Rowan authorities seize five dogs from local animal advocate’s property

Published 12:16 am Friday, May 12, 2017

By Shavonne Walker

SALISBURY — Rowan County authorities on Wednesday seized five dogs from a house owned by a well-known animal advocate after complaints about the conditions in which the animals were living.

Officials say Barbara Hart was keeping malnourished dogs, overweight dogs, and dogs with no food or water.

No charges have been filed.

Sheriff’s deputies accompanied Rowan Animal Control Officer Eric Williams with a seizure warrant at 908 Lincolnton Road, where five dogs were taken from the property. The Salisbury Fire Department’s Hazardous Materials Team and city code enforcement officers were also on hand.

Williams said in a report that he investigated an animal cruelty call Monday at the Lincolnton Road home. A caller to the animal shelter said there was a strong odor coming from the property.

The caller also said six dogs living in a penned-in area full of feces were not being cared for. Animal Control also received a complaint on behalf of the Eaman Park pool requesting a wellness check on the animals.

Williams’ report said when he went to the home, he saw three dogs that did not look to be in distress or in need of medical attention. The only water he saw was a plastic kiddie pool that contained dirty green water, sticks and leaves. A neighbor let Williams onto his property so he could get a better look behind the house.

A neighbor said the smell was unbearable, especially during the summer, from feces that had piled up over the years. Williams saw a large brown dog that had been scratching itself, had patches of fur missing, patches of thickened skin and open wounds. The officer said a smaller white dog was in need of grooming. He did not see any water for the dogs, and the area where they were contained had a lot of feces, his report said.

Williams said he had gone to the property earlier and spoken with Hart about the same white dog, which had matted fur then. He told her to have the dog groomed and she did, the report says.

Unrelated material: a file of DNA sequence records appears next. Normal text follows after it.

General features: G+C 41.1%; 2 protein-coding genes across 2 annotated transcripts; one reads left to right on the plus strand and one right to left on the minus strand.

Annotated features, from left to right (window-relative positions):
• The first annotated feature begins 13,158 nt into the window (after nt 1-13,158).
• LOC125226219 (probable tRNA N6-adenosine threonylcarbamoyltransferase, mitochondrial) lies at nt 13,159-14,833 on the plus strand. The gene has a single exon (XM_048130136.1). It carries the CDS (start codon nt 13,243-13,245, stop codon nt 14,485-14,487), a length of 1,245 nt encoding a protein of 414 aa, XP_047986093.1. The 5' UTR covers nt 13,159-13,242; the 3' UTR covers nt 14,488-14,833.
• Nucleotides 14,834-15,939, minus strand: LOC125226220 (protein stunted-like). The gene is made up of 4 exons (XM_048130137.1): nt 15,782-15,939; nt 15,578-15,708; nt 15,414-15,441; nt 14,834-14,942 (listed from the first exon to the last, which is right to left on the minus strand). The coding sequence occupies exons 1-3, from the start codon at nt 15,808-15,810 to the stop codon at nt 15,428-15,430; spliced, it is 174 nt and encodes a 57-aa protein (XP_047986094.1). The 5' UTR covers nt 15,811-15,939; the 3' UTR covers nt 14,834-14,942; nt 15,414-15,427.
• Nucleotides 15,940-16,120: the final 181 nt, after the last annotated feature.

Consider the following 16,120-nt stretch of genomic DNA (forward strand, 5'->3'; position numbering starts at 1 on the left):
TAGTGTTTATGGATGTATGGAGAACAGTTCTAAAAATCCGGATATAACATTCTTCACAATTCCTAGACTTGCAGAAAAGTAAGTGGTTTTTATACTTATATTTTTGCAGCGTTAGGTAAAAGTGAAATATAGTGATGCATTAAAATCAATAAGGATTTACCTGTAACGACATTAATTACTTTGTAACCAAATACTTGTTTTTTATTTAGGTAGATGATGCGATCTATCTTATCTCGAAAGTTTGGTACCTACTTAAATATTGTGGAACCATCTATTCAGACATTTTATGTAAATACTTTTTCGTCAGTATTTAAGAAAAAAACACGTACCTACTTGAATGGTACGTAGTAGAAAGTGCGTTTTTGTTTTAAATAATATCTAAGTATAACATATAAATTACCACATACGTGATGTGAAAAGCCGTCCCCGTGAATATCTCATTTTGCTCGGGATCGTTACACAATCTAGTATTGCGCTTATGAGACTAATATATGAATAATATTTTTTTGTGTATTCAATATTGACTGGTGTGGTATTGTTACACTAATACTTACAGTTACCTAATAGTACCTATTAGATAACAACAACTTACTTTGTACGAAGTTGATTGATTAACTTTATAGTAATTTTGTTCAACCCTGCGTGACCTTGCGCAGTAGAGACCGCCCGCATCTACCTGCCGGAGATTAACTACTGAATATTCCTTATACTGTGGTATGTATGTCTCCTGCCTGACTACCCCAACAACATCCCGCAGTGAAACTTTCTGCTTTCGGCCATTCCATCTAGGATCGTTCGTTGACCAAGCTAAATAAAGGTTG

Another neighbor said she noticed a small brown dog that was dead in the yard a few months ago; the next day, it was gone. The same neighbor reported at least 16 cats in the home and was told by Hart there were more.

A neighbor said Hart went by the house only late at night a few nights a week and never stayed there. She was seen entering the garage area, then leaving. The same neighbor said there was a rat problem in the neighborhood that he blamed on Hart’s property.

Williams said that during a visit, Hart refused to let him inside the house or garage. According to the report, Hart owns the Lincolnton Road property but lives in Charlotte.

When officers went to the home Wednesday, they found two malnourished dogs that had maggots eating their hair and flesh. Three other dogs appeared to be “grossly overweight,” the warrant said.

Officers did not find dog food or fresh water. Williams said he looked through a window and saw large amounts of feces on the floor and could smell urine.

City Communications Director Linda McElroy said Thursday that the property was inspected with the owner’s consent and did find housing code issues.

“We have not issued a determination at this time on whether the house is habitable,” she said.

Hart has been among the most vocal and engaged animal advocates in Rowan County. She helped lead a discussion between Rowan County and philanthropist Christine Morykwas that led to construction of a new wing for cats at the Rowan County Animal Shelter. The county named a room in the cat wing for Hart.

In 2015, Hart was appointed to serve on a task force to suggest improvements at the animal shelter.

Rowan County Commissioner Craig Pierce, who has been heavily involved in the county’s animal control improvements, said Duke Energy turned the power off at the house and removed the meter Wednesday.

“Animal Control went to the house last summer and the odor was so horrific that adjacent neighbors at the pool were complaining. At that time, we found conditions that were not as bad as the ones found more recently,” Pierce said.

He said firetrucks were needed at the house Wednesday because “the odor was so strong  … you couldn’t go in without a respirator.”

Hart told the Post that she was unable to comment at this time.

Reporter Josh Bergeron contributed to this story.